Valentin Squirelo and friends at HackerLoop built a miniature model of the flying house from UP! outfitted with a Raspberry Pi computer and floated it above Paris where it posted live photos to Instagram. This was particularly interesting because generally photos can only be uploaded to Instagram via the official iOS or Android app. HackerLoop worked around that limitation. HackerLoop's #Upstagram
You know how some media love "he said, she said" journalism? The kind in which any issue, no matter the facts or relative degrees of extremism, is narrated in perfect equilibrium between two opposed, yet indistinguishably-intractable sides. Doesn't that stuff suck? OK! Cool.
Moving on, Slate's Daniel Engber has an interesting article up today about how Democrats and Republicans all hate science just as much as one another: "Willful ignorance of science is a bipartisan value."
YouTube makes available a set of different-sized thumbnails for every video through its API, but sometimes you just need to grab 'em and go. So I made a plain-jane widget to grab what's available, at-a-glance, for any given YT URL
. Enjoy! — Rob
Yesterday, GoDaddy went down, taking with it countless hosted sites. A hacker claimed credit
, gaining the attention of the entire tech press. But his story was soon debunked
: a DNS configuration mistake was the real cause. At Threat Level, Robert McMillan recounts the greatest hacks that never were
. — Rob
Jason Torchinsky of Jalopnik shows how to turn old car parts into a video game controller.
The idea came to me while adjusting the mirrors in a car, and realizing that the little mirror-control joystick was better than many video game joysticks I used. I then had a waking dream of the grand possibilities of playing old videogames with control pads sourced from cars. The dream was a beautiful, fantastical vision of a world we could all achieve. I woke up hours later behind a CVS, and headed straight to a junkyard to make this dream real.
Super-sleuth readers may note that in the final project I used a seat control panel instead of a mirror controller. There's a reason for that. When I got the mirror control pads and joysticks home and tested them, I uncovered one of the auto industry's darkest secrets: the "up" and "left" directions on mirror controllers are THE SAME DAMN THING. They're wired together! Think of all the times you've thought you were adjusting your mirror up, not left, thinking you were hot shit? IT'S ALL BEEN A FILTHY LIE. So I soon learned to look elsewhere. Luckily, 70s-80s American cars provided the solution, since they're full of funny little chrome joysticks for seat controls and other various duties.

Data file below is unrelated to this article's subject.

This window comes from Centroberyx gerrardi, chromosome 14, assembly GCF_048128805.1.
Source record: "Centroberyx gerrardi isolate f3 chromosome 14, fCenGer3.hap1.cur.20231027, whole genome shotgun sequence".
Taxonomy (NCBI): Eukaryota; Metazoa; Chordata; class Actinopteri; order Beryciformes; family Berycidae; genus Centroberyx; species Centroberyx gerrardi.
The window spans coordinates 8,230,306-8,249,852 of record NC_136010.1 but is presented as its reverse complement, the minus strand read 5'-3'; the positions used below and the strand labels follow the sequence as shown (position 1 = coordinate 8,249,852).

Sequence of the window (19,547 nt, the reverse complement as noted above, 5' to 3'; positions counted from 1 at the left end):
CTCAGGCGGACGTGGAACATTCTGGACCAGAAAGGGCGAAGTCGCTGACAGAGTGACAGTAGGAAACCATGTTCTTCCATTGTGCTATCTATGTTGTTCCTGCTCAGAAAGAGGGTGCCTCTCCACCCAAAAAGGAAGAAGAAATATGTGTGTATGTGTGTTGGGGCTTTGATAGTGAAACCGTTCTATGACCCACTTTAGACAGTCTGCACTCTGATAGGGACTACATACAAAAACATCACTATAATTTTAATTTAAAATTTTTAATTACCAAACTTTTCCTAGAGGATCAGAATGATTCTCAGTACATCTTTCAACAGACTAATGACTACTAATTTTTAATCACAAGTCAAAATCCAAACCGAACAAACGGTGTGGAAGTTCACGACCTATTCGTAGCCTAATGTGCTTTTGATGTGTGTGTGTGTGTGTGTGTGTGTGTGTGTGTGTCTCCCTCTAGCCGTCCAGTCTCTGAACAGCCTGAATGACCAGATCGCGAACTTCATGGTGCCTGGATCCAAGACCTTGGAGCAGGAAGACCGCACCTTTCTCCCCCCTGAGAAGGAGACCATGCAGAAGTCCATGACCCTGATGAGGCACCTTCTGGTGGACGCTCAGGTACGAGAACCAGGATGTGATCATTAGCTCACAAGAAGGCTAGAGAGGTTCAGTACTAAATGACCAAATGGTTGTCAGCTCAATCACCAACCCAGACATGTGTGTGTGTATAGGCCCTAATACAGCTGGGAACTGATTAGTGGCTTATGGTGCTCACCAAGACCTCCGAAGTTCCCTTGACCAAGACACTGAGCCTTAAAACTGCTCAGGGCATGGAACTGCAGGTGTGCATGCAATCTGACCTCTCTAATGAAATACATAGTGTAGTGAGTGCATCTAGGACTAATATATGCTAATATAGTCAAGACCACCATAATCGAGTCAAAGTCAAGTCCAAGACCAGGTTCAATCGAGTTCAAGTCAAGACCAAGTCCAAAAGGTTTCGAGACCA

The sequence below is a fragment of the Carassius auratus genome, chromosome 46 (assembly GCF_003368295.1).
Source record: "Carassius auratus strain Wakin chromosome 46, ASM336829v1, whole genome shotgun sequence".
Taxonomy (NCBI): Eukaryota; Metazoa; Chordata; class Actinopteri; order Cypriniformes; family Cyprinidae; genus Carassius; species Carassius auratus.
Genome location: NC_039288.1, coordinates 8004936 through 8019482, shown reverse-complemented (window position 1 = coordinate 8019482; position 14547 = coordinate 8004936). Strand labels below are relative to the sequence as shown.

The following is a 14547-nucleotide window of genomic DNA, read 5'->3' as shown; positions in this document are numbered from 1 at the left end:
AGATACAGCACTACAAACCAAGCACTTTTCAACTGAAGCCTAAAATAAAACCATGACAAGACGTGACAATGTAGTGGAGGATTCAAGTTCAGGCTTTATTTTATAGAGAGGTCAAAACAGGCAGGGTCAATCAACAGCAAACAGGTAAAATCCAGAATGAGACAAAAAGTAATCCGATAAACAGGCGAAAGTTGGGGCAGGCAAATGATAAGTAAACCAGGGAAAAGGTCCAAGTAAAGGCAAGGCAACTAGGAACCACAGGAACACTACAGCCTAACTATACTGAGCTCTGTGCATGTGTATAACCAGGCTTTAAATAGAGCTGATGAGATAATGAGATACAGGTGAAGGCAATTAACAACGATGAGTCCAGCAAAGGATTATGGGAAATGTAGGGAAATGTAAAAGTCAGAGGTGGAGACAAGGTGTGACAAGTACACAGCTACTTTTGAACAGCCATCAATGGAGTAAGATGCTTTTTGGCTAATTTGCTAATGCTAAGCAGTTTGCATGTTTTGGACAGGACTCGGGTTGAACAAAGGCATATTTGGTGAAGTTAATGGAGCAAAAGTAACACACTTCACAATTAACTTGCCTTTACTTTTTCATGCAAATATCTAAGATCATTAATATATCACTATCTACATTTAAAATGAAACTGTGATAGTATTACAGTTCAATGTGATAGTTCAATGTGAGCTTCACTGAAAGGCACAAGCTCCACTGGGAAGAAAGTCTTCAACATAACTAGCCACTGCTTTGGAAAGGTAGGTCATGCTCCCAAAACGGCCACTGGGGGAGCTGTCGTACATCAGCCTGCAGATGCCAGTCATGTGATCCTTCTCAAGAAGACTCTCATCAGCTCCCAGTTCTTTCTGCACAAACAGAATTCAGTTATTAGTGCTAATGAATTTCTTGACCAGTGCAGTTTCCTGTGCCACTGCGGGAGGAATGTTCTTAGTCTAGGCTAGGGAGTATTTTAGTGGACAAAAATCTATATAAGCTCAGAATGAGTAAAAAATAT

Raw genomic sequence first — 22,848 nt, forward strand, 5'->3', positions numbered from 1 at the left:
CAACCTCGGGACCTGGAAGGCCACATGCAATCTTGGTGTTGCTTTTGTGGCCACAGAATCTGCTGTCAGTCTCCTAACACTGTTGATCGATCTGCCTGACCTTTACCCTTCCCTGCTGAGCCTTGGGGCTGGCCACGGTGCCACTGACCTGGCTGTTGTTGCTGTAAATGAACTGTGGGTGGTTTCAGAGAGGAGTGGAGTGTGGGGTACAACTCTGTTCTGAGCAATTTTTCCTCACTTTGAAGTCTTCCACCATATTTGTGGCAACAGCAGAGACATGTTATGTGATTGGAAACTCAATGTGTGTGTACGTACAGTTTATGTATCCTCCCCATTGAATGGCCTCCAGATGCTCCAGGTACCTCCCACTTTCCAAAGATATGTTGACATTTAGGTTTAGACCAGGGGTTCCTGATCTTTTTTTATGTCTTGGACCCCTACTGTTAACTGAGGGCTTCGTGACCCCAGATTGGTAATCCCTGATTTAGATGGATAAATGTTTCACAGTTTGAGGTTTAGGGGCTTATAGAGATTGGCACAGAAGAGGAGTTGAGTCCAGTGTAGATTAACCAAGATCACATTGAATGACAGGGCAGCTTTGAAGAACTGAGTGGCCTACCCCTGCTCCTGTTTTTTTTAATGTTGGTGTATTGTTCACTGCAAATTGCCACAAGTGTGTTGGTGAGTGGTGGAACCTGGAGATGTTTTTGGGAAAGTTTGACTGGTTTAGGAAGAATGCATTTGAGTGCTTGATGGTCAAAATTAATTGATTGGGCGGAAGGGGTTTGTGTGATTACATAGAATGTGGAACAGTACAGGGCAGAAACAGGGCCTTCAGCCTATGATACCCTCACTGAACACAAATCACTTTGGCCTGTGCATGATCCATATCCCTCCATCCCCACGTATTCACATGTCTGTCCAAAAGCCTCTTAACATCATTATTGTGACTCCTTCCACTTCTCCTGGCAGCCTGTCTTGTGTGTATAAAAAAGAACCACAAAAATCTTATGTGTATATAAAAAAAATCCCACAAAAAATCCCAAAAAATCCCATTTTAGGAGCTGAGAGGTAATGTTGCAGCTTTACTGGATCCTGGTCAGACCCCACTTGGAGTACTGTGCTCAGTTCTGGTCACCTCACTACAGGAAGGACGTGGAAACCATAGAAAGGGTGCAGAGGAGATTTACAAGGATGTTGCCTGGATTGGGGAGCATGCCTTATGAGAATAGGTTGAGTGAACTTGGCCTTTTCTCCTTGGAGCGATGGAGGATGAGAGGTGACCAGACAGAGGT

How to turn old car parts into a video game controller
To avoid a return to work, an unemployed Austrian man apparently sawed his own foot off
. [Reuters] — Rob
to stop people rooting
their PlayBooks are failing
. But it will keep trying! Because sunk costs aren't just about money, you know! — Rob
The next time you log into your Sony Playstation Network account, the company is going to ask you to click through a EULA whereby you promise not to sue them in a class action
if they get hacked again, even if they're negligent, and even if you get screwed over as a result. If you don't agree, no more PSN for you. (Thanks, @sickkid1972!
At Macworld, Lex Friedman looks at recent reports of hacked iTunes accounts, where hundreds of users say gift card credit was wiped out by purchases made without their permission. Apple is issuing refunds, but is otherwise mostly silent on the matter.
This is a mystery story, but it’s not a great one. A great mystery generally involves a detective who gathers the evidence, performs an investigation, and finally issues the spectacular reveal: the motive, the guilty party, and—if all goes well—the punishment. In the mystery of the Towson Hack, unfortunately, we’ve got a crime, evidence, and a motive, but no justice, and no real resolution. Consider yourself warned.
The Towson Hack: The mystery of vanishing iTunes credit
Many social games have measures to prevent cheating by mucking around with the date settings. But kids are too smart to be stopped that easily. PC Magazine's Sara Yin reports on a brilliant exploit discovered by CyFi, a 10 year-old Girl Scout who presented her findings at Defcon.
She began tinkering with the code after growing impatient with the game's slow place, and discovered that by disconnecting her phone from Wi-Fi and re-setting the clock forward in small increments, she could fast-forward many of the actions in the game, "a new class of vulnerabilities" she dubbed "TimeTraveler."
10-Year-Old Presents App Exploit at DefCon [PC Mag]